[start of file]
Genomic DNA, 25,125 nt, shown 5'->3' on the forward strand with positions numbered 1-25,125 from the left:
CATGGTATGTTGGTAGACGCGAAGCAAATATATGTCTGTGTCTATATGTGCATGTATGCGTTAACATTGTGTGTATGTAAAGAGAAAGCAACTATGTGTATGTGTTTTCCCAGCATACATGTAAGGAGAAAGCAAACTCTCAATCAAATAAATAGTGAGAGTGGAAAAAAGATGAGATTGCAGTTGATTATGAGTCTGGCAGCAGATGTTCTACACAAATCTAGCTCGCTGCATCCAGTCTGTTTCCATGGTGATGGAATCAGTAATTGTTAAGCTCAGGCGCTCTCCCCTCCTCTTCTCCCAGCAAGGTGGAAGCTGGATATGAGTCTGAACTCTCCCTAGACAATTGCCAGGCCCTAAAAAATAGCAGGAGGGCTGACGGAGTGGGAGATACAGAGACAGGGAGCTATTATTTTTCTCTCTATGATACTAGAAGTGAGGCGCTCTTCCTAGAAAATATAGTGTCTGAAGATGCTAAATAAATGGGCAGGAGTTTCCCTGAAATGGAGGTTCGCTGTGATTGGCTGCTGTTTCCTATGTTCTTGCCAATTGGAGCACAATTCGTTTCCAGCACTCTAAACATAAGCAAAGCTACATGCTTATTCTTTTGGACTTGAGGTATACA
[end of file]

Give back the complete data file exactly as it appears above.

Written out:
Genomic DNA, 25,125 nt, shown 5'->3' on the forward strand with positions numbered 1-25,125 from the left:
CATGGTATGTTGGTAGACGCGAAGCAAATATATGTCTGTGTCTATATGTGCATGTATGCGTTAACATTGTGTGTATGTAAAGAGAAAGCAACTATGTGTATGTGTTTTCCCAGCATACATGTAAGGAGAAAGCAAACTCTCAATCAAATAAATAGTGAGAGTGGAAAAAAGATGAGATTGCAGTTGATTATGAGTCTGGCAGCAGATGTTCTACACAAATCTAGCTCGCTGCATCCAGTCTGTTTCCATGGTGATGGAATCAGTAATTGTTAAGCTCAGGCGCTCTCCCCTCCTCTTCTCCCAGCAAGGTGGAAGCTGGATATGAGTCTGAACTCTCCCTAGACAATTGCCAGGCCCTAAAAAATAGCAGGAGGGCTGACGGAGTGGGAGATACAGAGACAGGGAGCTATTATTTTTCTCTCTATGATACTAGAAGTGAGGCGCTCTTCCTAGAAAATATAGTGTCTGAAGATGCTAAATAAATGGGCAGGAGTTTCCCTGAAATGGAGGTTCGCTGTGATTGGCTGCTGTTTCCTATGTTCTTGCCAATTGGAGCACAATTCGTTTCCAGCACTCTAAACATAAGCAAAGCTACATGCTTATTCTTTTGGACTTGAGGTATACA